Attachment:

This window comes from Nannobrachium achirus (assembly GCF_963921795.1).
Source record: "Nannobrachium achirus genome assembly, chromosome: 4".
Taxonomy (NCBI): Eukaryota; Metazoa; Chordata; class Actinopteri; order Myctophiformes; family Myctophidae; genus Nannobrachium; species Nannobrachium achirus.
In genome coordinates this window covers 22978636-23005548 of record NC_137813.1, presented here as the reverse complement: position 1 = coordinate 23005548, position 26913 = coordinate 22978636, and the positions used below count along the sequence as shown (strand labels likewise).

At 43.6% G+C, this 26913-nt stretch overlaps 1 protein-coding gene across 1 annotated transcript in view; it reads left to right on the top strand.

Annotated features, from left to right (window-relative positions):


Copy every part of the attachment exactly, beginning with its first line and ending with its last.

This window comes from Nannobrachium achirus (assembly GCF_963921795.1).
Source record: "Nannobrachium achirus genome assembly, chromosome: 4".
Taxonomy (NCBI): Eukaryota; Metazoa; Chordata; class Actinopteri; order Myctophiformes; family Myctophidae; genus Nannobrachium; species Nannobrachium achirus.
In genome coordinates this window covers 22978636-23005548 of record NC_137813.1, presented here as the reverse complement: position 1 = coordinate 23005548, position 26913 = coordinate 22978636, and the positions used below count along the sequence as shown (strand labels likewise).

At 43.6% G+C, this 26913-nt stretch overlaps 1 protein-coding gene across 1 annotated transcript in view; it reads left to right on the top strand.

Annotated features, from left to right (window-relative positions):